Recovery Network holds regional meeting at West Side Christian Church

Published 6:48 pm Monday, April 3, 2017

From Memphis to Mountain City, the state and faith-based organizations are looking at providing another alternative.
The Tennessee Department of Mental Health and Substance Abuse Services has been on the forefront of faith-based initiatives to serve residents that are suffering from addiction with drugs and substance abuse. To help further the cause, the Northeast Tennessee Faith Based Recovery Network held their first ever meeting in Carter County on Monday, April 3, at West Side Christian Church to a packed house of churches, faith-based organizations and members of the public looking to help out with the issue.
Having an ability to bring faith-based organizations together is one way to combat addiction, according to Monty Burks, who serves as the director of special projects with the Department of Mental Health and Substance Abuse Services.
“Addiction is not a moral failure,” Burks said. “It’s a treatable disease. We have to move away from stigmatizing language when we refer to our people. We all know how stigma works. My name is Monty Burks, and I’m in long term recovery. I just celebrated my 17 years from bondage.”
Burks shared his story of battling through addiction and the importance of having an alternative for individuals battling through an epidemic. According to numbers provided by the state, 432,000 residents are fighting through some type of addiction.
“And that’s not everyone,” he said. “That’s just the numbers we were able to come up with statistical analysis. According to the Census Bureau, we have 11,542 faith-based organizations in our state, and I think it’s closer to 12,000 from my own numbers. We are the last strong front for people. ”
Burks added that faith-based programs might not be for everyone, but the goal of the state is to utilize the resources available to help individuals.
“There are so many different paths to recovery, but why can’t we have more options,” Burks asked. “We 8.2 people of faith per one person that needs help. Sometimes it just takes a hug; sometimes it takes something more.”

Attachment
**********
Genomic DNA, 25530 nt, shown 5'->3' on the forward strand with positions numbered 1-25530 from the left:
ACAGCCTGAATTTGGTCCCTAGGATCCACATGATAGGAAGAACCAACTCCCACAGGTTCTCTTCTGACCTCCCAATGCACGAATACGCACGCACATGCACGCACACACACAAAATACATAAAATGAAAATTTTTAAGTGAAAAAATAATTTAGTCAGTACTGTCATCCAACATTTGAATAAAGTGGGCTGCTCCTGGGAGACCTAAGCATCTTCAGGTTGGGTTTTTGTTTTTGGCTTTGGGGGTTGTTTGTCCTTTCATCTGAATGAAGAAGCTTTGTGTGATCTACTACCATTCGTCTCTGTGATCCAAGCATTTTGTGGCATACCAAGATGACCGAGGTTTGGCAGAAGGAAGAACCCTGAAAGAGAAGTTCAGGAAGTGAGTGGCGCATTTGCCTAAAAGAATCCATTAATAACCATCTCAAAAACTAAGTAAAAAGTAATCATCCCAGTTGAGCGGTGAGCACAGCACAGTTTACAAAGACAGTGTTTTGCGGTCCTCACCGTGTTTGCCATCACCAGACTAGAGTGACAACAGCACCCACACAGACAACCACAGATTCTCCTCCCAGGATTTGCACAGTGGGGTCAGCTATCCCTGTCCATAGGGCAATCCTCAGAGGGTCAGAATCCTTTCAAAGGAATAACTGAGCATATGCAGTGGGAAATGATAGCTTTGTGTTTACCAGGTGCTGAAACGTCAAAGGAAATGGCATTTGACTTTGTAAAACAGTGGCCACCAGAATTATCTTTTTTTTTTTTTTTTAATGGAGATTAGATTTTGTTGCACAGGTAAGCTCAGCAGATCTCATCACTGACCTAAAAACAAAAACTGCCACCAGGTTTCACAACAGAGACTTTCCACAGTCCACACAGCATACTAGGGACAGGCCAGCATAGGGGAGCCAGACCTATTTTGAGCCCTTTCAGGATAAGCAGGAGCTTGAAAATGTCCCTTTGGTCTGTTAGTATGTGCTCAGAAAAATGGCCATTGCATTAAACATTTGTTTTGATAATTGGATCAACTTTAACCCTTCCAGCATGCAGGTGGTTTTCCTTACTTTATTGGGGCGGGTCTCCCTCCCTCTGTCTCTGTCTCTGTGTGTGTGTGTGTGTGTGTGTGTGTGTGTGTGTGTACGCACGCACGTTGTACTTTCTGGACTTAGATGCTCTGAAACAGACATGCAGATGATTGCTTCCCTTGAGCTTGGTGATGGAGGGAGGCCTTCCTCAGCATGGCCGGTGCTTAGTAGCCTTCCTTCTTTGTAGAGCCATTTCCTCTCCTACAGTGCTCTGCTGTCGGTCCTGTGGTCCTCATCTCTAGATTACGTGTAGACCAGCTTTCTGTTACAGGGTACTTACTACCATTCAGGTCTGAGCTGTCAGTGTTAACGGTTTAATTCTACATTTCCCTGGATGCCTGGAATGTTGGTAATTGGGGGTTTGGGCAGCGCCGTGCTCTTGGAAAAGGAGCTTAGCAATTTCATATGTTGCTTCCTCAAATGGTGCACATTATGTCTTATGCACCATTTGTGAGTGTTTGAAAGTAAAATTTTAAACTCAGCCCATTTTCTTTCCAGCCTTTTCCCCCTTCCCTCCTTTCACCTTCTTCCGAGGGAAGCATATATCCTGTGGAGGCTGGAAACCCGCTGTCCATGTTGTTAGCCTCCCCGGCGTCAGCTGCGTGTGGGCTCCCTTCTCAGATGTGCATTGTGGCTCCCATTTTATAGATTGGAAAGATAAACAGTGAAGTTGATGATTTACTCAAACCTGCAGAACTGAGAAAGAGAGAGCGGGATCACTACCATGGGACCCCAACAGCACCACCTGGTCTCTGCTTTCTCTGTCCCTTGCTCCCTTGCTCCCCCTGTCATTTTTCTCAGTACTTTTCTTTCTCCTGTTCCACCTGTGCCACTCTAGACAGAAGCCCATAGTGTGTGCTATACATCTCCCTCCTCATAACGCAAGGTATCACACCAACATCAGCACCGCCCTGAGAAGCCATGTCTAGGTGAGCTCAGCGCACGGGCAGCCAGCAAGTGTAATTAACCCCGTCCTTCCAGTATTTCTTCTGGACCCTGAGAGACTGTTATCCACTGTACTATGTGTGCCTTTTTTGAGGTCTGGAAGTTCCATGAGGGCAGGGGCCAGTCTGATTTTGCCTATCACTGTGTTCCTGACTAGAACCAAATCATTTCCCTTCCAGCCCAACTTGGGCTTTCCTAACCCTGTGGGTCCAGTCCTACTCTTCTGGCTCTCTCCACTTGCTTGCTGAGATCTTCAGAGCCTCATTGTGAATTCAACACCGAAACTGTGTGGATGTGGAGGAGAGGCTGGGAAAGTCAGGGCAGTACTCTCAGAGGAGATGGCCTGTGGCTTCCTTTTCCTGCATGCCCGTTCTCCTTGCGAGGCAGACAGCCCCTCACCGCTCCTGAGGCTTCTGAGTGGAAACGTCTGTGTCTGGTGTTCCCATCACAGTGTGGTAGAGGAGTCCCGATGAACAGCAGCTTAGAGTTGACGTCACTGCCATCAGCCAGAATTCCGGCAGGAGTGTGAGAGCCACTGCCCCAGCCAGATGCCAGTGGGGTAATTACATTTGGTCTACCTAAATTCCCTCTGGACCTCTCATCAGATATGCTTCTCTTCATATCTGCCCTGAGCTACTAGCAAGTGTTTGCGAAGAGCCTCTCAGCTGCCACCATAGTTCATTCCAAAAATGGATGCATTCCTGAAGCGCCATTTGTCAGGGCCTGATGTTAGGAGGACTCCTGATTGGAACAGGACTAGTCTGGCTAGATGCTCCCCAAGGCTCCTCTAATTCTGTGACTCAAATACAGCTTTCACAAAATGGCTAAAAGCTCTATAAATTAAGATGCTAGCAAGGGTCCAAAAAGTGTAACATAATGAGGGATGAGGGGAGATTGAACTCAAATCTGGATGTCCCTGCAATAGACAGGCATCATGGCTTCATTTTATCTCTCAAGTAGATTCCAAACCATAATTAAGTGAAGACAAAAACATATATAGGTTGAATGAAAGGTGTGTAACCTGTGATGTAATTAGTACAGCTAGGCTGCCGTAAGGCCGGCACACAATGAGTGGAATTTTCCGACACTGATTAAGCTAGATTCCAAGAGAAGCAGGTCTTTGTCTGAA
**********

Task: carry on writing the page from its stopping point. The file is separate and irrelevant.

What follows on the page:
Churches can help with coalitions by attending meetings, supporting outreach to reduce the stigma of addiction, provide space for meetings and have volunteers available for special events.
Becoming part of the network is free of charge. Faith-based organizations can receive different resources from the state to help work with individuals. Burks encouraged people looking to join to contact him by email at or call his office at (615) 770-1783.
Jilian Reece, Carter County Drug Prevention Coalition (CCDP), provided an update on the different programs currently underway within the county to help with issues, including tobacco cessation, prescription drug, and opioid abuse. Reece Townsend, a FACT Summit teen from Carter County, joined Reece on stage and gave an update from the County teens that are pledging to make sure their peers steer clear from tobacco usage.
Following dinner, attendees were able to hear from a pair service resource panels that are working inside the community.
Faith Based Network members that hosted a panel included: Linda Austin (Bristol Lifestyle Recovery), Rich Riesz (Recovery and Care Director at Grace Fellowship Church), Kenneth Bonner (Crossroads United Methodist Church), Lisa Tipton and Aaron Free (Carter County Recovery County), and Maurice Widner (chaplain at the Northeast Correctional Complex in Mountain City and TDOC initiative).
The other panel that addressed attendees included community-based treatment and recovery providers for youth. Individuals that gave response were Nina Hancock (Adventure Program at Frontier Health), Heather King and Charles Banner (Youth Villages).
The Faith Based Recovery Network will meet again in the region in August in Unicoi County.
“We’ve had 37 of these forums,” Burks said. “We’ll be back in your region in August. Then we’ll be back again in another county in your area. When the new year starts, we’ll be back again. Our goal is to grow this network and serve our community members the best way possible.
For more information on CCDP or other resources available in the area, contact Reece at (423) 297-1335 or visit the Carter County Drug Prevention Coalition Facebook page online.

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